to win the battle for position with 6-
foot-10 Purdue center John Allison.
"Every time I was even thinking of
posting up, they had three or four guys
just surrounding me at all times,"
Young said. "My guards were constant-
ly looking for me, but there was noth-
ing they could do about it."

Michigan's offensive success this
season has also come from the ability
of forwards Bernard Robinson and
LaVell Blanchard to create room for
themselves for open jumpers, and
sometimes, their ability to penetrate.
But Blanchard found himself in early


Icers' Martens eating
his way into lineup

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Cammalleri could play
By Naweed Sikora
Daily Sports Writer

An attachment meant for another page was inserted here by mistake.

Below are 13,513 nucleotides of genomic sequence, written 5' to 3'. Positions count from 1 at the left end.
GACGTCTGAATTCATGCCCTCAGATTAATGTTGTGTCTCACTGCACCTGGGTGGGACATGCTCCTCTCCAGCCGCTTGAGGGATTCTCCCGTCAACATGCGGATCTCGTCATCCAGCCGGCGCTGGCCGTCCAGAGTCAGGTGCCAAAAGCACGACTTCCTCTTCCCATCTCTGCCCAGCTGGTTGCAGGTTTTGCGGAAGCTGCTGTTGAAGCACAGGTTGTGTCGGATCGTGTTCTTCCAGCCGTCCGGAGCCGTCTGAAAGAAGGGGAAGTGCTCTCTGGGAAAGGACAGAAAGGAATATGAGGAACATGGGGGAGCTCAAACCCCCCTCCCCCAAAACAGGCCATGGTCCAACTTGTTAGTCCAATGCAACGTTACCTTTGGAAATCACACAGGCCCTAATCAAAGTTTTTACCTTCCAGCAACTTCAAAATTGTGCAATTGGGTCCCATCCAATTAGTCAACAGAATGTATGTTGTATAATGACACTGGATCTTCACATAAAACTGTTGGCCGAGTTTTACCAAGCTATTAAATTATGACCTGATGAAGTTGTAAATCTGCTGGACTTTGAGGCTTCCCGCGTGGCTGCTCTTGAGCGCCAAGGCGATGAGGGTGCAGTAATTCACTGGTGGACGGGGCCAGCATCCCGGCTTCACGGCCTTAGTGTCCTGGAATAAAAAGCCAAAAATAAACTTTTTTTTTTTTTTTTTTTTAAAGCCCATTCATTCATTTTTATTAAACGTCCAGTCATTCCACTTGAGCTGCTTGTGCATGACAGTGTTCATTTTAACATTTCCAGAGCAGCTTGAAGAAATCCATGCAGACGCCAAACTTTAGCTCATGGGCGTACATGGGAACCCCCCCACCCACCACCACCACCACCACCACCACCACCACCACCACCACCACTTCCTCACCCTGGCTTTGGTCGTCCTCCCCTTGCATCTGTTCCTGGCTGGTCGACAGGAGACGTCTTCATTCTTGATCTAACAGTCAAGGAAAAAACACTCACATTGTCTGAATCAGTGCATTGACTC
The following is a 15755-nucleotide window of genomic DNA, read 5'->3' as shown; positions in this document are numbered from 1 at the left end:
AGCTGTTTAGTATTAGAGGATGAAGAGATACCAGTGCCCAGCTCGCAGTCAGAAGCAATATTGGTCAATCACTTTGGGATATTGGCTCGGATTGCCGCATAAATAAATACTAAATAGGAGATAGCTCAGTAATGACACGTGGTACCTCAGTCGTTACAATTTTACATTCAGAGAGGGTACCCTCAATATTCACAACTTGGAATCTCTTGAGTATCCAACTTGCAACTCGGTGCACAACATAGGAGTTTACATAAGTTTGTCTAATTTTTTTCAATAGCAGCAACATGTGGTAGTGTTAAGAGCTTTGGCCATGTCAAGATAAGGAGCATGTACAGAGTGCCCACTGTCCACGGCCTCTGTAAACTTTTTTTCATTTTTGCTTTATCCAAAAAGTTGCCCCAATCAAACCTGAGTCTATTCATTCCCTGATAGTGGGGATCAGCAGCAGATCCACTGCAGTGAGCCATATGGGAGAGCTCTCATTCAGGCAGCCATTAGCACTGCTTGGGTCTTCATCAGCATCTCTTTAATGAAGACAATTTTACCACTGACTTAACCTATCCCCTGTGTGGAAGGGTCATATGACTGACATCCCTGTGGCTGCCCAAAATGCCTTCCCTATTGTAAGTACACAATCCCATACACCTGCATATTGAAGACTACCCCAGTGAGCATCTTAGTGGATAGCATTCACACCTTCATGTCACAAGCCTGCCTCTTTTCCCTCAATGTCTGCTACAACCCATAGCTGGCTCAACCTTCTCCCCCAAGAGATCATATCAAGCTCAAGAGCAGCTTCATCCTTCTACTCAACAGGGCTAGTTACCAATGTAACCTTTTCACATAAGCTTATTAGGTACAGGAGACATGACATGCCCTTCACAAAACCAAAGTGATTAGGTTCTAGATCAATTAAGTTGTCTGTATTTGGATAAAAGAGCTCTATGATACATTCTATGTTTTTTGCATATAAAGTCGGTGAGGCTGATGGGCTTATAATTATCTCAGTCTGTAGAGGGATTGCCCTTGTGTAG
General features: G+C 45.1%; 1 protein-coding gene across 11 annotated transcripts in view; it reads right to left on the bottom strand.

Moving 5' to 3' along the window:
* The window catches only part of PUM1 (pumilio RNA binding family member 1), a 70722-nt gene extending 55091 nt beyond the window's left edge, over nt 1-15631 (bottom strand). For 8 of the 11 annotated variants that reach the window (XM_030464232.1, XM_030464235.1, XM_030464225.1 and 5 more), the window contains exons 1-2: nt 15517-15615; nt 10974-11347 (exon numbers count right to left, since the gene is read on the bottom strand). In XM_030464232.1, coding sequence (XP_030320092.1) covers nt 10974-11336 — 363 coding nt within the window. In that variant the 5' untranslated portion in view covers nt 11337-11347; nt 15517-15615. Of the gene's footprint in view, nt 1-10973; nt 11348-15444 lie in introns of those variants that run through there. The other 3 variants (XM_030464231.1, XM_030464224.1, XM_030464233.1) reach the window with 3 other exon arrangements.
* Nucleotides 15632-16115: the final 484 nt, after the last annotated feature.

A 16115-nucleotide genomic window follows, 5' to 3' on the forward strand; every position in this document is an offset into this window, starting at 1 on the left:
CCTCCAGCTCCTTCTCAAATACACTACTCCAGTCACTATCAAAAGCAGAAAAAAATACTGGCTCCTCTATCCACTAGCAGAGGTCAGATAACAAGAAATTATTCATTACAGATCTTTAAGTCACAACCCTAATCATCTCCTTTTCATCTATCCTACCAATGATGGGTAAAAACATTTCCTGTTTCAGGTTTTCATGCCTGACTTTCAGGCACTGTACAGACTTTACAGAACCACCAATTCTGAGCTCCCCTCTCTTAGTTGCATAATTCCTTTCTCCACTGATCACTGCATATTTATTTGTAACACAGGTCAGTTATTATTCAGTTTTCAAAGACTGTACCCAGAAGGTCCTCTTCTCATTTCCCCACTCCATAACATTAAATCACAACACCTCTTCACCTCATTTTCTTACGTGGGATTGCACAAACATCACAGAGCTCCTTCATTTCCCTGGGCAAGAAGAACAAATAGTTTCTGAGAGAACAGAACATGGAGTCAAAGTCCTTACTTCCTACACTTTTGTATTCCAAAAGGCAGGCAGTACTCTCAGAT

Every weekend during the Michi-
gan hockey season, thousands of
young fans pile into Yost Ice Arena to
watch their heroes compete. Some
dream of becoming a Wolverine one
day, and for a
select few, their HOCKEY
dream comes true.
That's how it Notebook
happened for
Michigan freshman and Ann Arbor
native Nick Martens. The defense-
man, who grew up on the east side of
town, had been coming to watch the
Wolverines with his family since the
early 1990's, when they began buy-
ing season tickets.
For. Martens, choosing Michigan
was a no-brainer.
"Growing up, every kid in Ann
Arbor that played hockey dreamed
about playing at
Yost on this
team," Martens
said. "Whenever
my amateur team
wasn't travelingh
on a Friday or Sat-
urday night, I was
As a fan,
Martens attended
some of the most Martens
important games in Michigan's histo-
ry. He was at Yost for the NCAA
West Regional in 1997-98 when
Michigan defeated defending cham-
pion North Dakota, 4-3, to advance
to the Frozen Four. But that is not a
game that stands out in his memory.
"I remember the old rule they used
to have," Martens said. "When the
team scored 10 or more goals in a
game, you could get a free pizza the